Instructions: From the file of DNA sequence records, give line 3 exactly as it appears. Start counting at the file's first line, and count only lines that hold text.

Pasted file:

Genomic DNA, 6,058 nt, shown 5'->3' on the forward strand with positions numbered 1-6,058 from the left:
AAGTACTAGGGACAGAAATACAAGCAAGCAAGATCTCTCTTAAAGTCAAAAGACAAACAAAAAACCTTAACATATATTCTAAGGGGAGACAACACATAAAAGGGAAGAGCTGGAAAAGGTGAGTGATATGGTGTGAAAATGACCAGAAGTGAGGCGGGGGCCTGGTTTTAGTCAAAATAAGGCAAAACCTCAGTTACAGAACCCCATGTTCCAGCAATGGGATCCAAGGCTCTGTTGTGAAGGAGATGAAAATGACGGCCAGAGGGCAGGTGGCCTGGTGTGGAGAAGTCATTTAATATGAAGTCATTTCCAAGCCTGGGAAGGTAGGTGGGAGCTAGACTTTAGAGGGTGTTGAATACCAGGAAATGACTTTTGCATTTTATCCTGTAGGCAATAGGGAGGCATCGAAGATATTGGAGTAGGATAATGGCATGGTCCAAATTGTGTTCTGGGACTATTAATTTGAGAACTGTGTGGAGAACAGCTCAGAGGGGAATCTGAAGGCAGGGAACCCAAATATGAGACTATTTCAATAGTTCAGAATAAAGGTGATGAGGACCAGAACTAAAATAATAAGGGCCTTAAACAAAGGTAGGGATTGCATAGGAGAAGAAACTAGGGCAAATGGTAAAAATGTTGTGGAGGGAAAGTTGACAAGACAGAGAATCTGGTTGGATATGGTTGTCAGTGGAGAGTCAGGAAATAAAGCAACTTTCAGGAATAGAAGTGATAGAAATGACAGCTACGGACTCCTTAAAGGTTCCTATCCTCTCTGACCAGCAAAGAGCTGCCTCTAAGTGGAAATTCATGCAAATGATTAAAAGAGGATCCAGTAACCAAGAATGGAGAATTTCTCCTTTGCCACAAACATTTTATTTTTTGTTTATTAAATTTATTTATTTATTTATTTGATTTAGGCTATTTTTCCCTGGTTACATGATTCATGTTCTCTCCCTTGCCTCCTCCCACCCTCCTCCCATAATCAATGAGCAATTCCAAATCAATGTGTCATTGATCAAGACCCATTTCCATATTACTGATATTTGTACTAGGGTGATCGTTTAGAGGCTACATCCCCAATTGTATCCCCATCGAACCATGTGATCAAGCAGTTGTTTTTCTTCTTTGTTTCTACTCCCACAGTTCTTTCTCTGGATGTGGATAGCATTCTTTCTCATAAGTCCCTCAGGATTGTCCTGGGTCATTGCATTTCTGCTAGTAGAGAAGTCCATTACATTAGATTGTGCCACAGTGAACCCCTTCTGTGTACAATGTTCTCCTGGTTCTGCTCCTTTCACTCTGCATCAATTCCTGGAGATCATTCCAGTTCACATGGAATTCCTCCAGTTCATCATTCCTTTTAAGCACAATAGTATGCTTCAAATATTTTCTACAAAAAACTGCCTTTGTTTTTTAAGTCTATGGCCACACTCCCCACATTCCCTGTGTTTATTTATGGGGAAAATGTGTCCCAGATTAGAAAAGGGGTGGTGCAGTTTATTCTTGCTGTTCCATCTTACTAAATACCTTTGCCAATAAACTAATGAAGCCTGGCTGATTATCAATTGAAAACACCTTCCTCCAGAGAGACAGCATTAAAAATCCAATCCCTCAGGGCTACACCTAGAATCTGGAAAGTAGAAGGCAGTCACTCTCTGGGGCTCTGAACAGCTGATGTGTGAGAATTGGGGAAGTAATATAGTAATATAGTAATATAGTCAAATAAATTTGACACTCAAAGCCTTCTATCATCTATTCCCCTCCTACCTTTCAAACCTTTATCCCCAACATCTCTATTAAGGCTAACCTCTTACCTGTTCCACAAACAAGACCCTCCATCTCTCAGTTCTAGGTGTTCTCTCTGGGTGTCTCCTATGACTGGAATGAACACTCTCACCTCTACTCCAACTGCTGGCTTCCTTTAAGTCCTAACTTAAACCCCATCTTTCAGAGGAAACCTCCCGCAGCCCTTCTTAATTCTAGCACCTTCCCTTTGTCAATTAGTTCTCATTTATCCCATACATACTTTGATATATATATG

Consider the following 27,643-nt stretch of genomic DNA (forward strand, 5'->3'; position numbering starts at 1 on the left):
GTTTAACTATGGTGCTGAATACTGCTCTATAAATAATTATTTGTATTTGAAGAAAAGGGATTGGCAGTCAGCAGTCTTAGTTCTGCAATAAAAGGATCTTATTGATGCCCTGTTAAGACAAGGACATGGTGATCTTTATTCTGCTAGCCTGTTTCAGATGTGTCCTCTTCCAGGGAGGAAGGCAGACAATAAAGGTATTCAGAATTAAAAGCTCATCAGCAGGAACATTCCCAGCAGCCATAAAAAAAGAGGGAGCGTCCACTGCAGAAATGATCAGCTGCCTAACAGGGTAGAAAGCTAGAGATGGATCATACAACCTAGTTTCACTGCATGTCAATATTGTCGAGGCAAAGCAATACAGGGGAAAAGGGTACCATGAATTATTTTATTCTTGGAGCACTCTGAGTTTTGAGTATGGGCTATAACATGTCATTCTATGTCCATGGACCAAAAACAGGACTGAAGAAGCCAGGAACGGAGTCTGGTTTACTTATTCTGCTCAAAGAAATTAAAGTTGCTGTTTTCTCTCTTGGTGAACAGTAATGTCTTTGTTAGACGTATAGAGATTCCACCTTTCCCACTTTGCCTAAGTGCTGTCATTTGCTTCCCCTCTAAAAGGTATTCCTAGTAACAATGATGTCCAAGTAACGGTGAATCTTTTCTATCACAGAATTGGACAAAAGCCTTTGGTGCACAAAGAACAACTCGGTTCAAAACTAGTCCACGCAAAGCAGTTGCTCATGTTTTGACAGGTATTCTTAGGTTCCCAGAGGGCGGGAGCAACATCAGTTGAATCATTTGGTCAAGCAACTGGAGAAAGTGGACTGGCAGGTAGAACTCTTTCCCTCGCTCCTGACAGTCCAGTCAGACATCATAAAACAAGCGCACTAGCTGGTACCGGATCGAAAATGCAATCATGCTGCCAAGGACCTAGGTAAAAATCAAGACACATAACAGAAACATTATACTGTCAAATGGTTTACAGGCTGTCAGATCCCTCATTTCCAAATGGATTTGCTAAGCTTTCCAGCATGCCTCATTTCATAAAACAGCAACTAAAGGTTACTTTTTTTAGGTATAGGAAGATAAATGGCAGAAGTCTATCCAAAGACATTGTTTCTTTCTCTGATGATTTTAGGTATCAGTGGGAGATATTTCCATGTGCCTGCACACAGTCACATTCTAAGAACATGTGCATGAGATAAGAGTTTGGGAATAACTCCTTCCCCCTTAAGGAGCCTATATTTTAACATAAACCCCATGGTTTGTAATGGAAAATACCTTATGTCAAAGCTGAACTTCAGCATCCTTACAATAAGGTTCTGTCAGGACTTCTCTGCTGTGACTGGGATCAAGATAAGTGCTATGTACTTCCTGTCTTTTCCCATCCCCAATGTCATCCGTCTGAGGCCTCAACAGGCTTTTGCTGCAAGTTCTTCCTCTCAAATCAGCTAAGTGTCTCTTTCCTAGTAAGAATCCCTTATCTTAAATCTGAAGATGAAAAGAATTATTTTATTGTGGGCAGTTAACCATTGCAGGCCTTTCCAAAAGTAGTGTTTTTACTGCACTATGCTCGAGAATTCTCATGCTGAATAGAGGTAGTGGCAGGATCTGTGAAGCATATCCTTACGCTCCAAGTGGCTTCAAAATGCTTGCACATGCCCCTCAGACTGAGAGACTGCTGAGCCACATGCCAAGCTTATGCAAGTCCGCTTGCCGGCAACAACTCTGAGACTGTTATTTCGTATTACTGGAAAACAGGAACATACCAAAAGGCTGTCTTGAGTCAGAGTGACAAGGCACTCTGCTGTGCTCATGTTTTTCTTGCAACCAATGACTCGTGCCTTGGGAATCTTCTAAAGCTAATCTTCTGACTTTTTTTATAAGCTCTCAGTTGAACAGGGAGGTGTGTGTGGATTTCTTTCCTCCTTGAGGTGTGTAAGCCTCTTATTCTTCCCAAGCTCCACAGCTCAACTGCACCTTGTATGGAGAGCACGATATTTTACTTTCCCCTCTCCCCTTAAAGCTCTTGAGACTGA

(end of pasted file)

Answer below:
Consider the following 27,643-nt stretch of genomic DNA (forward strand, 5'->3'; position numbering starts at 1 on the left):